Scientists Say Newly-Discovered 'Super Earth' Could Be Hosting Alien Life

Ray Weaver
December 8, 2017

The team which conducted the study with data from the European Southern Observatory, also discovered that the planet has a neighbor. And in February, yet another science team announced the planet TRAPPIST-1 hosts seven rocky planets, including some that may be in the habitable zone. The analysis of the radial velocity measurements also helped them discover another planet revolving around K2-18.

Two years ago, scientists discovered the planet K2-18b, which orbits a red dwarf star, K2-18, in the constellation Leo.

The astronomers found that K2-18b has a mass about 8 times that of Earth. HARPS is created to measure radial velocities of stars, which are influenced by the presence of orbiting planets.

Experts discovered the distant exoplanet - known as K2-18b - is a flawless candidate for hosting other life and is made out of rock like Earth.

"If you can get the mass and radius, you can measure the bulk density of the planet and that can tell you what the bulk of the planet is made of", said lead author Ryan Cloutier, according to a report in

While signals from the orbit of K2-18b appeared every 33 days, the signals from the other planet, which has now been named K2-18c, occurred every nine days. The researchers' data showed K2-18b is either a rocky planet with a small gas atmosphere (similar to Earth) or a water planet that has a lot of ice on its surface. It couldn't maintain orientation as well as before, but it's "K2" phase still allowed it to spot many exoplanets like K2-18b. "But with the James Webb Space Telescope we can probe the atmosphere and see whether it has an extensive atmosphere or it's a planet covered in water".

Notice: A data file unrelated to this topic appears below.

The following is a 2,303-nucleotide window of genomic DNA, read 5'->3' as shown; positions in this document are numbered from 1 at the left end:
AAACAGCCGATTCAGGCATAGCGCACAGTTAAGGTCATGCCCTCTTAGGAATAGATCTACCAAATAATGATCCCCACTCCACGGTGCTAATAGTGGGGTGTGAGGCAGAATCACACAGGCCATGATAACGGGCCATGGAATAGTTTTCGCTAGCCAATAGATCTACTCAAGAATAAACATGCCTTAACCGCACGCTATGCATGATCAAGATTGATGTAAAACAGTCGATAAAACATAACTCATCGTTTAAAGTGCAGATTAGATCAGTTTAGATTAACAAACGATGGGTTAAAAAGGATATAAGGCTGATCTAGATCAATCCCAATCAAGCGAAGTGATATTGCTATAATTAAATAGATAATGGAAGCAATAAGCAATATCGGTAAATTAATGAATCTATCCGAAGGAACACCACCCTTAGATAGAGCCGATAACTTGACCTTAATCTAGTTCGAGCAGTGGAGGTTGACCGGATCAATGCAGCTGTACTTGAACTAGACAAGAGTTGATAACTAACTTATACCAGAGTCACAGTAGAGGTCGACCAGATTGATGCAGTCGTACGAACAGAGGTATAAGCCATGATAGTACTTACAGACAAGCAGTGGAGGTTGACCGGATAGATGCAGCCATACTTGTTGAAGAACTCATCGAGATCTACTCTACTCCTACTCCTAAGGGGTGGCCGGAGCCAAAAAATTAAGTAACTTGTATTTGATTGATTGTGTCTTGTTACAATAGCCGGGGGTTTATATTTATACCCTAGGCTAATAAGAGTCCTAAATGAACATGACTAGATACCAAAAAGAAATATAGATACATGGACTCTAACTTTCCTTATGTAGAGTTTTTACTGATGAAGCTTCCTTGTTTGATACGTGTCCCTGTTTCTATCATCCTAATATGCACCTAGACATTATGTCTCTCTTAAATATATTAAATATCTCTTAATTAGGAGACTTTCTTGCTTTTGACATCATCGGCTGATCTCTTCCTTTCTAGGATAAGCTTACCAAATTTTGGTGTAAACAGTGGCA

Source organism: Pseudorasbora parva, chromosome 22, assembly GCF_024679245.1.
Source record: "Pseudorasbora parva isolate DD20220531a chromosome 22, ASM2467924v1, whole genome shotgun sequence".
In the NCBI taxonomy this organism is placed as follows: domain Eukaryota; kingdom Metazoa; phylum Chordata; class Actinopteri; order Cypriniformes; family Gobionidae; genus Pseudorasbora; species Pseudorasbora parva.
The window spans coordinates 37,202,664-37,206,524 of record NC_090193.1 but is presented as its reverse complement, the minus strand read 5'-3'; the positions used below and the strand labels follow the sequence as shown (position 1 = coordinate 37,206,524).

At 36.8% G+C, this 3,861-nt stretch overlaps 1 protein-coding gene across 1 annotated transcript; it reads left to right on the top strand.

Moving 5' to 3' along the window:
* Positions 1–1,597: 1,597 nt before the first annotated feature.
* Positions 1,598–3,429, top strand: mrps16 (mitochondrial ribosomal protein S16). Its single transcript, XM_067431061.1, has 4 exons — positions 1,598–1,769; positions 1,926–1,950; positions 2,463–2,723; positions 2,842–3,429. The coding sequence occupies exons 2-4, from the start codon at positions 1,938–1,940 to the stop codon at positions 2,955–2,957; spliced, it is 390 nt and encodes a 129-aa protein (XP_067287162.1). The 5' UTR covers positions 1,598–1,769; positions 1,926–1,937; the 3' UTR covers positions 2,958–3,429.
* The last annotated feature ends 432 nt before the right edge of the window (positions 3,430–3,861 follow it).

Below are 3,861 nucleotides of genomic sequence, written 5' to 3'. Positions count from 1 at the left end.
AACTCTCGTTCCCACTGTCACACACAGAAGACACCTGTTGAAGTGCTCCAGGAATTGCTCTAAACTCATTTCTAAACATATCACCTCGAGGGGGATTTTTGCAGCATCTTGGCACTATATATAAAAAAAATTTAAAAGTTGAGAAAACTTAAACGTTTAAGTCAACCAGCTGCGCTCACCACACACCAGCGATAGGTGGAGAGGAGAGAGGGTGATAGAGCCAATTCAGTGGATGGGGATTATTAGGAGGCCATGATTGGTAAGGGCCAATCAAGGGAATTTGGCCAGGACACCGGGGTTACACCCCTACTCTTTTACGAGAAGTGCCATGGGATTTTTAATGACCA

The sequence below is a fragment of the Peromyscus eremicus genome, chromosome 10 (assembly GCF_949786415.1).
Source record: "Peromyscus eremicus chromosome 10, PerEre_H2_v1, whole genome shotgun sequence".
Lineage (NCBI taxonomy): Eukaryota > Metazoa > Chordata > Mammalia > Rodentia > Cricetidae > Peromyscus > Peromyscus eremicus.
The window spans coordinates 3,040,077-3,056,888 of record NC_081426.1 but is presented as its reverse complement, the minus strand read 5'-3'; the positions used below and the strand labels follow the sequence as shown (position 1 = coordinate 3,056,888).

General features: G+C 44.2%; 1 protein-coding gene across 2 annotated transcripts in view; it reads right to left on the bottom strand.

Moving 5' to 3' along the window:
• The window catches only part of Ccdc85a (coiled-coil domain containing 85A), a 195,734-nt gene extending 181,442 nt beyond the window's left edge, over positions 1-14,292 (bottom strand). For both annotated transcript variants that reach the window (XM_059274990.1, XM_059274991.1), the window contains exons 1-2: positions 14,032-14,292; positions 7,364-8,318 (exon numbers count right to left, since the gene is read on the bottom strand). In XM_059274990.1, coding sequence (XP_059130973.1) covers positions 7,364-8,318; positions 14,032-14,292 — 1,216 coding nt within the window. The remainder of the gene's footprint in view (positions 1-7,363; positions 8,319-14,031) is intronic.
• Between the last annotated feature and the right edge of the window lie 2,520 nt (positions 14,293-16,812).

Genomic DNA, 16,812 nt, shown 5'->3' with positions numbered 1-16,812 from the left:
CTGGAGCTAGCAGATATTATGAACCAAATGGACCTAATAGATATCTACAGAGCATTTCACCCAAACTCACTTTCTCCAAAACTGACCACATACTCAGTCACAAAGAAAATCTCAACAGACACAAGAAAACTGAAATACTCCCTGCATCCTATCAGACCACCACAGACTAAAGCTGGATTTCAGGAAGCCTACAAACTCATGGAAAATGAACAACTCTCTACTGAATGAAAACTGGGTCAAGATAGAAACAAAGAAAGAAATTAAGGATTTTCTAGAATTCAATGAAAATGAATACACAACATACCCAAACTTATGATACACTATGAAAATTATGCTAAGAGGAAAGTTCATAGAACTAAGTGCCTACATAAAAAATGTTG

If that weren't exciting enough the team then realised that their newly discovered super-Earth wasn't alone and in fact had a neighbour.

"With the current data, we can't distinguish between those two possibilities", said Cloutier. As per the researchers, the James Webb Space Telescope (JWST) will play a significant role in finding out further information about this super-Earth.

It also turns away from his own sun that can accommodate life, water on its surface, that is, from where everything begins.

Wasp-18b's remarkably close orbit to its star and lack of an Ozone adds to the unfriendly environment of the planet which is ten times larger than our solar system's most prominent, Jupiter.

Cloutier collaborated with an global team of researchers, including his supervisor U of T Scarborough Associate Professor Kristen Menou, and from the Observatoire Astronomique de l'Université de Genève, the Institute for research on exoplanets (iREx), Université de Grenoble and Universidade do Porto.

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